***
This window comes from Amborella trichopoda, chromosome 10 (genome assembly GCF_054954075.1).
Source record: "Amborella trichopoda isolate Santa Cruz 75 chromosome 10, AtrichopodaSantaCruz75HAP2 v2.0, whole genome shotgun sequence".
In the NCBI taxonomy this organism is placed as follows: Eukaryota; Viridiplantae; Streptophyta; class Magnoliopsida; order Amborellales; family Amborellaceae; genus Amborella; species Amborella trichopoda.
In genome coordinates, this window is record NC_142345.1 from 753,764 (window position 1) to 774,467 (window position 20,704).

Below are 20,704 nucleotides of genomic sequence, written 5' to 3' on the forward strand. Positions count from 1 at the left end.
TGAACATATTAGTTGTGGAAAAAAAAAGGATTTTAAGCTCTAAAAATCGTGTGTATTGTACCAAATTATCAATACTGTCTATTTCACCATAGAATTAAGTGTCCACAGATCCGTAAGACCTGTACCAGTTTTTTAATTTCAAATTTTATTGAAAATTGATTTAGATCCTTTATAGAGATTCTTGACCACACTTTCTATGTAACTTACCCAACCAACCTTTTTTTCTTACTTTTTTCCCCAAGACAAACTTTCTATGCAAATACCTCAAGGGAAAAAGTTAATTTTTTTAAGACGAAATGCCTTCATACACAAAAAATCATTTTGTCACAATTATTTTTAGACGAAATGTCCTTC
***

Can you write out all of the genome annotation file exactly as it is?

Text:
This window comes from Amborella trichopoda, chromosome 10 (genome assembly GCF_054954075.1).
Source record: "Amborella trichopoda isolate Santa Cruz 75 chromosome 10, AtrichopodaSantaCruz75HAP2 v2.0, whole genome shotgun sequence".
In the NCBI taxonomy this organism is placed as follows: Eukaryota; Viridiplantae; Streptophyta; class Magnoliopsida; order Amborellales; family Amborellaceae; genus Amborella; species Amborella trichopoda.
In genome coordinates, this window is record NC_142345.1 from 753,764 (window position 1) to 774,467 (window position 20,704).

Below are 20,704 nucleotides of genomic sequence, written 5' to 3' on the forward strand. Positions count from 1 at the left end.
TGAACATATTAGTTGTGGAAAAAAAAAGGATTTTAAGCTCTAAAAATCGTGTGTATTGTACCAAATTATCAATACTGTCTATTTCACCATAGAATTAAGTGTCCACAGATCCGTAAGACCTGTACCAGTTTTTTAATTTCAAATTTTATTGAAAATTGATTTAGATCCTTTATAGAGATTCTTGACCACACTTTCTATGTAACTTACCCAACCAACCTTTTTTTCTTACTTTTTTCCCCAAGACAAACTTTCTATGCAAATACCTCAAGGGAAAAAGTTAATTTTTTTAAGACGAAATGCCTTCATACACAAAAAATCATTTTGTCACAATTATTTTTAGACGAAATGTCCTTC